PRINT March 1996


IF YOU LIVE IN MANHATTAN, you cannot have failed to see him, a narrow-shouldered and youthful-looking man of 60 riding his ancient bicycle, or perched at street corners, or at the 26th Street flea market, or hovering at a society party in the Temple of Dendur, or kneeling at the runway of the fashion shows that he has covered for almost thirty years. You cannot have failed to see him darting along 42nd Street, halting passersby whose items of clothing seem to him to reveal something about fashion as it’s being formulated moment by moment, a girl with some crazy kind of hair extensions, one of the Chanel addicts of 57th Street, a member of the ever-growing Prada gang. “Hiya, muffin,” Bill Cunningham says to his subjects, clicking as he goes.

The images of style Bill Cunningham publishes each Sunday in the New York Times are static and largely artless. Yet the people in his pictures are so engaged in imagining themselves being fashionable that the images are only partly about clothes. They are also about pretension and vanity and human frailty; still, they are optimistic pictures. They accumulate power through repetition and the photographer’s regard for detail and a method that never diverges from formula. The formula is this: stand still and watch the passing parade.

Cunningham shoots in sharp focus, in profile or straight on. He makes pictures that are clearly focused, unimaginative, because he wants to direct the viewer’s attention anywhere but to the person behind the lens. If he has, in any intentional way, set out to compile a thorough document of a certain group of people at the end of the century, as some think, you would never know it from his words. If he thinks of himself for one minute as the Eugène Atget of the fashionable world, you’ll never get him to say as much.

“If the pictures have any distinction,” Cunningham told the Fashion Group International when he received an award from the organization a few years back, “it’s because of the subject, not the photographer.” Or, as he more bluntly put it in a New York magazine profile in 1990, “I’m nothing.” This “nothingness” is, most likely, just a craftsman’s practiced transparency, a way to create distance from, and maybe even mildly to rebuke, the culture of celebrity. You cannot get him to admit that, either. “One of Bill’s favorite sayings, when anyone starts taking the fashion scene too seriously,” explains Visionaire editor Stephen Gan, a friend of the photographer, “is ‘Oops, you’re falling into the traps of the rich.’” One way Cunningham has avoided falling into those traps is by barricading himself behind a working method that is stringent and distanced and scrupulous. There is little chance that future esthetes will find themselves poring over Cunningham’s oeuvre, but archivists and cultural historians will probably bless his name.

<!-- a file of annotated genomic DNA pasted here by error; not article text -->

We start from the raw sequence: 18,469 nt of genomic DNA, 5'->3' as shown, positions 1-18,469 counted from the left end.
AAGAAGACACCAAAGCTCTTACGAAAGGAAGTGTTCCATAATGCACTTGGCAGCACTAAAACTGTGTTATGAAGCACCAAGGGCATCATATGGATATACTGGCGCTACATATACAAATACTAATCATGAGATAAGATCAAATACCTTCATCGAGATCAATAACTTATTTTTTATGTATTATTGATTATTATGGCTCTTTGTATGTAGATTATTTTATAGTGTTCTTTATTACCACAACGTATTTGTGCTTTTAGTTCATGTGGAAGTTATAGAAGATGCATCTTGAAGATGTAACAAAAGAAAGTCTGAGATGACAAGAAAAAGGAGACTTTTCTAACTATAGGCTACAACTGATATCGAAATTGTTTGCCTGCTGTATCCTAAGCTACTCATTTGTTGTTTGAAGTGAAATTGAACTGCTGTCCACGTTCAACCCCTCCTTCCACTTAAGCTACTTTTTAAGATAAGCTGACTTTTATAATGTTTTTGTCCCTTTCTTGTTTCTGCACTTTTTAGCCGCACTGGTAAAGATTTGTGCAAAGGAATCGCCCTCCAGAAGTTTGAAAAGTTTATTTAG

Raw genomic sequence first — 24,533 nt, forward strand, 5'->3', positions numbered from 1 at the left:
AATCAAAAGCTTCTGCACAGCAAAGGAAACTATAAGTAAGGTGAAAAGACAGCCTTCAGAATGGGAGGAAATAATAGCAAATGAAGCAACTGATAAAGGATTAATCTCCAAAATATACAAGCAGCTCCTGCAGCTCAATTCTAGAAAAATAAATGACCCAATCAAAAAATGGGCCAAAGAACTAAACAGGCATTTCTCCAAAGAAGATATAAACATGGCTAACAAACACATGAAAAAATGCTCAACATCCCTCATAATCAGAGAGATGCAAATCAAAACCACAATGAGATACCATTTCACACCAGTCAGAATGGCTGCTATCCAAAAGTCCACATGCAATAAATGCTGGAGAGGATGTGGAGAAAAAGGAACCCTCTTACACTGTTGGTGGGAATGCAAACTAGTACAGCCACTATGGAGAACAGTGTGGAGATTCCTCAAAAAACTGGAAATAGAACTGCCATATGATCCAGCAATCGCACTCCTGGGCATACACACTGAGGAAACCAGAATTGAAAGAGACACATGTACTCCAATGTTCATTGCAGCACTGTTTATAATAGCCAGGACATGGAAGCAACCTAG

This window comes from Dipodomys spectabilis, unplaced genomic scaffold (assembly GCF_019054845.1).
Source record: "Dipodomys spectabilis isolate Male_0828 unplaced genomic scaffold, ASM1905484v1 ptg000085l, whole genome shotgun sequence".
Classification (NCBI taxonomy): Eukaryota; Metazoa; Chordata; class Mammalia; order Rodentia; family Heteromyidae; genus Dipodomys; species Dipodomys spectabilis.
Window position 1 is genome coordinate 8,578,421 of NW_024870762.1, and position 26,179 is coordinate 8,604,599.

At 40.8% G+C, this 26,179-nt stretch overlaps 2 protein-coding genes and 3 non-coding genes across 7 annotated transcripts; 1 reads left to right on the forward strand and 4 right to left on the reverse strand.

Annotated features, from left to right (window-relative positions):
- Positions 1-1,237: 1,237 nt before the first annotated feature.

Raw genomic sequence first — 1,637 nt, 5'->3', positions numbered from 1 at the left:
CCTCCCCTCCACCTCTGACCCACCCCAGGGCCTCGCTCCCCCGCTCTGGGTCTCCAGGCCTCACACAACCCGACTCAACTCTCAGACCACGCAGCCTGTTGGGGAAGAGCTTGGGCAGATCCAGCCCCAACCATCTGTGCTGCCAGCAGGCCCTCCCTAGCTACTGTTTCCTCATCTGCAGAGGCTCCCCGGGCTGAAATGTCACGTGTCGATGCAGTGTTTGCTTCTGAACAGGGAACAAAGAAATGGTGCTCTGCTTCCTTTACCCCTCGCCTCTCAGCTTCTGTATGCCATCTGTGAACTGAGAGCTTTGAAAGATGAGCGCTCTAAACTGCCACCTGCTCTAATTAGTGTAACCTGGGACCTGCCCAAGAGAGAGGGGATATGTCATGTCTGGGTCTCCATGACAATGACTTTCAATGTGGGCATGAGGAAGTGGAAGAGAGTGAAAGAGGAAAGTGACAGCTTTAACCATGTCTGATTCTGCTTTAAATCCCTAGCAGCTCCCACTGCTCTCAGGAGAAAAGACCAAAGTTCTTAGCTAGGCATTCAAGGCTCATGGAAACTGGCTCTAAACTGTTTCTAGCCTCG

Who is he? Who is this man on the street with a newsboy’s cap turned backward, a man who resembles Franklin Pangborn, the slightly fruity floorwalker from ’30s movies, the man invariably at the front row of both major and obscure fashion shows, wearing a blue utility jacket that makes him look as if he works in a florist shop? How is it that he knows everyone?

The biography is sketchy, but this much, at least, is known. Bill Cunningham was born outside of Boston to a Catholic family about six decades ago, photographed his first fashion show in 1947, worked as a stock boy in a Boston department store and later at Bonwit’s, served in the Army, and, when he got out, immediately began making “muffs, hats, masks, furniture and decorative items” of feathers. He signed them on broadcloth ribbons with the name William J. “I haven’t seen feathers worked this way since before the War in Paris,” Ruth Jacobs, the superannuated fashion editor of Women’s Wear Daily, was said to have remarked when a messenger brought several models for her approval. “Interview William J.,” she instructed Bernadine Morris, then a reporter on her staff. “Can you tell me where I can find William J.?” Morris asked the messenger. “I am William J.,” he replied.